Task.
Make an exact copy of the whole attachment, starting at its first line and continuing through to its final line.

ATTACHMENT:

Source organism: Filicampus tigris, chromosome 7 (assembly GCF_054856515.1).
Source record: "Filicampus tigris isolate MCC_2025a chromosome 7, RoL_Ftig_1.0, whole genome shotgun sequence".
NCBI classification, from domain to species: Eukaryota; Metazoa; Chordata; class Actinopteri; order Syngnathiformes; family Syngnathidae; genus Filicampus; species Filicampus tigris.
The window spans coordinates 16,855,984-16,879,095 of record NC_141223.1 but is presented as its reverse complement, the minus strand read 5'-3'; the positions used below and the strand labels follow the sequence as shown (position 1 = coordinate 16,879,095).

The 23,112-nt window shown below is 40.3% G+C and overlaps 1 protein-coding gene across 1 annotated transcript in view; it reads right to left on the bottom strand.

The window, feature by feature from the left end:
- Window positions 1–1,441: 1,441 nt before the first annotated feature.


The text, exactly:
Source organism: Filicampus tigris, chromosome 7 (assembly GCF_054856515.1).
Source record: "Filicampus tigris isolate MCC_2025a chromosome 7, RoL_Ftig_1.0, whole genome shotgun sequence".
NCBI classification, from domain to species: Eukaryota; Metazoa; Chordata; class Actinopteri; order Syngnathiformes; family Syngnathidae; genus Filicampus; species Filicampus tigris.
The window spans coordinates 16,855,984-16,879,095 of record NC_141223.1 but is presented as its reverse complement, the minus strand read 5'-3'; the positions used below and the strand labels follow the sequence as shown (position 1 = coordinate 16,879,095).

The 23,112-nt window shown below is 40.3% G+C and overlaps 1 protein-coding gene across 1 annotated transcript in view; it reads right to left on the bottom strand.

The window, feature by feature from the left end:
- Window positions 1–1,441: 1,441 nt before the first annotated feature.